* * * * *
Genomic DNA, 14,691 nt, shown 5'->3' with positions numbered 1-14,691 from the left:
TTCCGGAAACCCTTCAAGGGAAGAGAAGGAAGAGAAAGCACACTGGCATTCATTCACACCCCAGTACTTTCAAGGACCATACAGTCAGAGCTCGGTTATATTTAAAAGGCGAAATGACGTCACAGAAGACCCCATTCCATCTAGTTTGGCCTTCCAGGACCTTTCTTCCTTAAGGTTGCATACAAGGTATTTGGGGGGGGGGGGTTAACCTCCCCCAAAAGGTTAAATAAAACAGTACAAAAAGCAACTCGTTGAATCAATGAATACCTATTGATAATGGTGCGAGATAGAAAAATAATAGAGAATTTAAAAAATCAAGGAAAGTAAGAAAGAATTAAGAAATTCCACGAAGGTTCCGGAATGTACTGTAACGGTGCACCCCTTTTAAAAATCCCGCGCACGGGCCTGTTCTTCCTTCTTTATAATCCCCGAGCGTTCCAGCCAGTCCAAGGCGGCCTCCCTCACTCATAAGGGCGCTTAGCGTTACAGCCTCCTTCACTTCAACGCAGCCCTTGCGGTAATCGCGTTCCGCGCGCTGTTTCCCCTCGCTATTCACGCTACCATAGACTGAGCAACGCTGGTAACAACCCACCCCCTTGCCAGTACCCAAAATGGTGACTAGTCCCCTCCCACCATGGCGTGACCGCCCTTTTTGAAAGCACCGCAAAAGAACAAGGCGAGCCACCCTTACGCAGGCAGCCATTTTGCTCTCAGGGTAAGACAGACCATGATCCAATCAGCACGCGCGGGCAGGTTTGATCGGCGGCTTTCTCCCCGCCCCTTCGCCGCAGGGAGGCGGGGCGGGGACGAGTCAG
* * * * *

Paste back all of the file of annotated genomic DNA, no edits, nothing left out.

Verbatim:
Genomic DNA, 14,691 nt, shown 5'->3' with positions numbered 1-14,691 from the left:
TTCCGGAAACCCTTCAAGGGAAGAGAAGGAAGAGAAAGCACACTGGCATTCATTCACACCCCAGTACTTTCAAGGACCATACAGTCAGAGCTCGGTTATATTTAAAAGGCGAAATGACGTCACAGAAGACCCCATTCCATCTAGTTTGGCCTTCCAGGACCTTTCTTCCTTAAGGTTGCATACAAGGTATTTGGGGGGGGGGGGTTAACCTCCCCCAAAAGGTTAAATAAAACAGTACAAAAAGCAACTCGTTGAATCAATGAATACCTATTGATAATGGTGCGAGATAGAAAAATAATAGAGAATTTAAAAAATCAAGGAAAGTAAGAAAGAATTAAGAAATTCCACGAAGGTTCCGGAATGTACTGTAACGGTGCACCCCTTTTAAAAATCCCGCGCACGGGCCTGTTCTTCCTTCTTTATAATCCCCGAGCGTTCCAGCCAGTCCAAGGCGGCCTCCCTCACTCATAAGGGCGCTTAGCGTTACAGCCTCCTTCACTTCAACGCAGCCCTTGCGGTAATCGCGTTCCGCGCGCTGTTTCCCCTCGCTATTCACGCTACCATAGACTGAGCAACGCTGGTAACAACCCACCCCCTTGCCAGTACCCAAAATGGTGACTAGTCCCCTCCCACCATGGCGTGACCGCCCTTTTTGAAAGCACCGCAAAAGAACAAGGCGAGCCACCCTTACGCAGGCAGCCATTTTGCTCTCAGGGTAAGACAGACCATGATCCAATCAGCACGCGCGGGCAGGTTTGATCGGCGGCTTTCTCCCCGCCCCTTCGCCGCAGGGAGGCGGGGCGGGGACGAGTCAG